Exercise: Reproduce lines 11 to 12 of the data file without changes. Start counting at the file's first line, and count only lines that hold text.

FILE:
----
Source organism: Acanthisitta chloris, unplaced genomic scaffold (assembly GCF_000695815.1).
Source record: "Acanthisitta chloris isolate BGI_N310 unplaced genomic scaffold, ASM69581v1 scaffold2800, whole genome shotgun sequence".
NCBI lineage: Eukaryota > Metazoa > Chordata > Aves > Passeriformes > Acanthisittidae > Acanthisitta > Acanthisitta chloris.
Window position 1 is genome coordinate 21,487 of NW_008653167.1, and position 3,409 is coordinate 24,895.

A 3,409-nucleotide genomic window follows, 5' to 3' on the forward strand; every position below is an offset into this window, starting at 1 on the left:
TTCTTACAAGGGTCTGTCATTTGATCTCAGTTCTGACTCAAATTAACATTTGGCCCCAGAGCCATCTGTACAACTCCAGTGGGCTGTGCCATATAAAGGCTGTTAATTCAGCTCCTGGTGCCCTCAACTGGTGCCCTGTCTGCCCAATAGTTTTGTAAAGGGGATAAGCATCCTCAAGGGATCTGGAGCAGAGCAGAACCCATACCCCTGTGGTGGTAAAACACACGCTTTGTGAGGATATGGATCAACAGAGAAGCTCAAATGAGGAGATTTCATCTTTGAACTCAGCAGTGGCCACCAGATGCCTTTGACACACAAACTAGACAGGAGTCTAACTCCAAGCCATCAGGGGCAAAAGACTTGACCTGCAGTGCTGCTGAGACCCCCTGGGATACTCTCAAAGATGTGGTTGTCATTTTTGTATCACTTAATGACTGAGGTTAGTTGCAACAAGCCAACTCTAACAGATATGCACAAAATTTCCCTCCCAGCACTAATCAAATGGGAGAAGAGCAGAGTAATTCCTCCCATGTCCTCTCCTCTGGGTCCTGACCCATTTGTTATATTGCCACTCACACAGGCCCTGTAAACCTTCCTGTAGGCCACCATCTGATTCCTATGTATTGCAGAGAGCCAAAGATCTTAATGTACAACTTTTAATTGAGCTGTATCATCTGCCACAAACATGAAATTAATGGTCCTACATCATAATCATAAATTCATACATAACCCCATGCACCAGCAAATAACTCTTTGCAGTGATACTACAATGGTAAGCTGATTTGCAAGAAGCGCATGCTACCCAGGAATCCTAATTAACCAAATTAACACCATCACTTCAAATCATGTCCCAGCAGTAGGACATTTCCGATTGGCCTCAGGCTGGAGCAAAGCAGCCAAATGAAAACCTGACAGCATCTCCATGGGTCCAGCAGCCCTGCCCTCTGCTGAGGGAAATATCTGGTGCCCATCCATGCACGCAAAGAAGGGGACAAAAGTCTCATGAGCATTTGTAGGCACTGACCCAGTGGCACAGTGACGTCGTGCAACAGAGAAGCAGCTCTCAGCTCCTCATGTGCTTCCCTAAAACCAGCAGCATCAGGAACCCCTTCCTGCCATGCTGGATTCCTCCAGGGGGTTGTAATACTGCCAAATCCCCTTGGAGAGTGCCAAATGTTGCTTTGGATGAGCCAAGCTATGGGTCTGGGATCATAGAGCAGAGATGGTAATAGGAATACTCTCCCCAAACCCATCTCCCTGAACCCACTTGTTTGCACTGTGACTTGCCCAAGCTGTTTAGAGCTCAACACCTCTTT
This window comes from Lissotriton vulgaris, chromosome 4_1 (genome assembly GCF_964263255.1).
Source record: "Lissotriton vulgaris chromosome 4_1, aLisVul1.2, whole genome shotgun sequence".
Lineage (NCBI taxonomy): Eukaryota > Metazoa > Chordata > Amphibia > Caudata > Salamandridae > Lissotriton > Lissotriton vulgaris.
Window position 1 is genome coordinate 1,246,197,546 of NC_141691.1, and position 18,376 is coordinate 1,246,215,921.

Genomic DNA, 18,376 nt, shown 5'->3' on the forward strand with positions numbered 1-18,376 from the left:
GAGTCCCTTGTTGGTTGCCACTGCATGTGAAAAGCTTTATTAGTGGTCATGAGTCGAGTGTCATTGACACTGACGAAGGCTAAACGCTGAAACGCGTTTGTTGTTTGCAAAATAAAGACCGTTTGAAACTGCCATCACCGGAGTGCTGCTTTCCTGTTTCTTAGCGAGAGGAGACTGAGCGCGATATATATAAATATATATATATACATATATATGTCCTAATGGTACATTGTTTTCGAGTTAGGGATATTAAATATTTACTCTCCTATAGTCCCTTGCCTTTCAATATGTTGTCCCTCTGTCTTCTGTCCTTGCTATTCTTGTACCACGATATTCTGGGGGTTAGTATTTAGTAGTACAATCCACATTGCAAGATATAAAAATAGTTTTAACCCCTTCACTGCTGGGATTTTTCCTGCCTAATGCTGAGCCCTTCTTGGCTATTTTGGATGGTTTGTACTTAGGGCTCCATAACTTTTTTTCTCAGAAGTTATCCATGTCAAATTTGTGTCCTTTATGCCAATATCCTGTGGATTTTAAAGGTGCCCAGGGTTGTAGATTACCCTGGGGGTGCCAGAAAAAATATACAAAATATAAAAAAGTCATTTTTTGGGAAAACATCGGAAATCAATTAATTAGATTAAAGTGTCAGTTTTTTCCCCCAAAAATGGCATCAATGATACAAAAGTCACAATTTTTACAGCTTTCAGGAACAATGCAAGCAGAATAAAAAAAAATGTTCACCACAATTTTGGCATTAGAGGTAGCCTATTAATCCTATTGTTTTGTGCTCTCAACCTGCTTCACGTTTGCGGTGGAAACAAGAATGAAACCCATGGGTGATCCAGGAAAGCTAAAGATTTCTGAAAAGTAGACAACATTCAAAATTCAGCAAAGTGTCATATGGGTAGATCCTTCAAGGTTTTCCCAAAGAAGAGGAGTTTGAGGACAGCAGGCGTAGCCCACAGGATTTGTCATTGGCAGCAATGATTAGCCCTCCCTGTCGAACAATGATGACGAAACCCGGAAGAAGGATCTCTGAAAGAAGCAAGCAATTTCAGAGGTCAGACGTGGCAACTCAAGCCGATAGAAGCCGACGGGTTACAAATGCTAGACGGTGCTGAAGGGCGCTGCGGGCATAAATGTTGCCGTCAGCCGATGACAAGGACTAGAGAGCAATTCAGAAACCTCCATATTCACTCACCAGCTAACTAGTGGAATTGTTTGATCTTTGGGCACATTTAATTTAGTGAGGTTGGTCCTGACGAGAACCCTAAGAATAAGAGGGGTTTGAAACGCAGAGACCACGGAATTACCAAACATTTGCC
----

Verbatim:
Genomic DNA, 18,376 nt, shown 5'->3' on the forward strand with positions numbered 1-18,376 from the left:
GAGTCCCTTGTTGGTTGCCACTGCATGTGAAAAGCTTTATTAGTGGTCATGAGTCGAGTGTCATTGACACTGACGAAGGCTAAACGCTGAAACGCGTTTGTTGTTTGCAAAATAAAGACCGTTTGAAACTGCCATCACCGGAGTGCTGCTTTCCTGTTTCTTAGCGAGAGGAGACTGAGCGCGATATATATAAATATATATATATACATATATATGTCCTAATGGTACATTGTTTTCGAGTTAGGGATATTAAATATTTACTCTCCTATAGTCCCTTGCCTTTCAATATGTTGTCCCTCTGTCTTCTGTCCTTGCTATTCTTGTACCACGATATTCTGGGGGTTAGTATTTAGTAGTACAATCCACATTGCAAGATATAAAAATAGTTTTAACCCCTTCACTGCTGGGATTTTTCCTGCCTAATGCTGAGCCCTTCTTGGCTATTTTGGATGGTTTGTACTTAGGGCTCCATAACTTTTTTTCTCAGAAGTTATCCATGTCAAATTTGTGTCCTTTATGCCAATATCCTGTGGATTTTAAAGGTGCCCAGGGTTGTAGATTACCCTGGGGGTGCCAGAAAAAATATACAAAATATAAAAAAGTCATTTTTTGGGAAAACATCGGAAATCAATTAATTAGATTAAAGTGTCAGTTTTTTCCCCCAAAAATGGCATCAATGATACAAAAGTCACAATTTTTACAGCTTTCAGGAACAATGCAAGCAGAATAAAAAAAAATGTTCACCACAATTTTGGCATTAGAGGTAGCCTATTAATCCTATTGTTTTGTGCTCTCAACCTGCTTCACGTTTGCGGTGGAAACAAGAATGAAACCCATGGGTGATCCAGGAAAGCTAAAGATTTCTGAAAAGTAGACAACATTCAAAATTCAGCAAAGTGTCATATGGGTAGATCCTTCAAGGTTTTCCCAAAGAAGAGGAGTTTGAGGACAGCAGGCGTAGCCCACAGGATTTGTCATTGGCAGCAATGATTAGCCCTCCCTGTCGAACAATGATGACGAAACCCGGAAGAAGGATCTCTGAAAGAAGCAAGCAATTTCAGAGGTCAGACGTGGCAACTCAAGCCGATAGAAGCCGACGGGTTACAAATGCTAGACGGTGCTGAAGGGCGCTGCGGGCATAAATGTTGCCGTCAGCCGATGACAAGGACTAGAGAGCAATTCAGAAACCTCCATATTCACTCACCAGCTAACTAGTGGAATTGTTTGATCTTTGGGCACATTTAATTTAGTGAGGTTGGTCCTGACGAGAACCCTAAGAATAAGAGGGGTTTGAAACGCAGAGACCACGGAATTACCAAACATTTGCC